Explaining Backyard Racism to Caucasians: Sympathy or Defensiveness?
- Publication Year:
- Usage 79
- Abstract Views 79
- Bepress 79
- Repository URL:
- https://digitalcommons.hope.edu/curcp_10/13; https://digitalcommons.hope.edu/cgi/viewcontent.cgi?article=1013&context=curcp_10
- Student research; Psychology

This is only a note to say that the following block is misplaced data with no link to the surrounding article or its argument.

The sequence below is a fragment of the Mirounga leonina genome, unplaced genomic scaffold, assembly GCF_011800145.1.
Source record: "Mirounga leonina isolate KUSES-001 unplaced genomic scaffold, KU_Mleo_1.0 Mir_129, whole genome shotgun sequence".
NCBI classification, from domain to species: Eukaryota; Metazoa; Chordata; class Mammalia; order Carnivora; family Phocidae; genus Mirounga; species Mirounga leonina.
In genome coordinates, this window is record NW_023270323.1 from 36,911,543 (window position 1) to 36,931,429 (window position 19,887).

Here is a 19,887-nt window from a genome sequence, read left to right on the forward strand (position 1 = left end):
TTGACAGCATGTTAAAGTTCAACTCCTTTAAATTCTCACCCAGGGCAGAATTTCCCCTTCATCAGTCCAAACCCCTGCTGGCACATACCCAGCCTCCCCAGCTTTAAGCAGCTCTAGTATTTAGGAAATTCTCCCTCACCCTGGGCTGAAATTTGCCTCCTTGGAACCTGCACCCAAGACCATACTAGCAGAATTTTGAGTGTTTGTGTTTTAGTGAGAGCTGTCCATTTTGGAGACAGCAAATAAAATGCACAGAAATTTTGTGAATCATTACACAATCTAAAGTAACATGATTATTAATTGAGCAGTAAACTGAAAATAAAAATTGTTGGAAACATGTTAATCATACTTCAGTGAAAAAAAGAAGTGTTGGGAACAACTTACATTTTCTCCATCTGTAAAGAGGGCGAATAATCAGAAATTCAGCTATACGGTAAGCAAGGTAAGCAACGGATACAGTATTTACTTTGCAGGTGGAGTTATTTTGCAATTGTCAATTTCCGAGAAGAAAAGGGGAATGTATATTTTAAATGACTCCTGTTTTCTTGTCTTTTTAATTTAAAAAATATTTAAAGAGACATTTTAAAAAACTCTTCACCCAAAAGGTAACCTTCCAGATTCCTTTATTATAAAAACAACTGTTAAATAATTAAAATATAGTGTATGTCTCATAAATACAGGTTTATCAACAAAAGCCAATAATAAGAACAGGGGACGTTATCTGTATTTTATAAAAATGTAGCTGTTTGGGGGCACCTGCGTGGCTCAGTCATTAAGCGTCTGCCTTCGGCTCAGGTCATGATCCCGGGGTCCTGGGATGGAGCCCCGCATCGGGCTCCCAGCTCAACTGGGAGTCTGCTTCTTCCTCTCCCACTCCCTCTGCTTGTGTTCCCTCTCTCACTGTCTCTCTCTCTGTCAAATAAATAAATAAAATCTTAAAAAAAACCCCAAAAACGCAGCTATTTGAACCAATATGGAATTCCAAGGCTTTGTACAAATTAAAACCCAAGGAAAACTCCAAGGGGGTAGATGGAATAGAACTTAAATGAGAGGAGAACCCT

Colleges often report racial tensions and misunderstandings about college parties that hurt students of color (www.tolerance.org). What can researchers do to help Caucasians understand that a campus Ghetto party where Caucasian students acted like gang members reflects racism? We presented a news story describing an offensive Ghetto party. We manipulated the location of the party (own college or different college in another state) and whether Caucasians were given an explanation of why the party was offensive, in order to test how location and explanations affected Caucasians’ emotions (sympathy for the offended students or defensiveness) and perception of whether the party reflected racism. Results showed that defensiveness occurred, especially when racism was explained. People who learned that the party was far away and were NOT given any explanation saw the party as racism much more than the other three conditions. Activists may want to first present ingroup offenses and then gradually provide the explanations and locations of such offenses.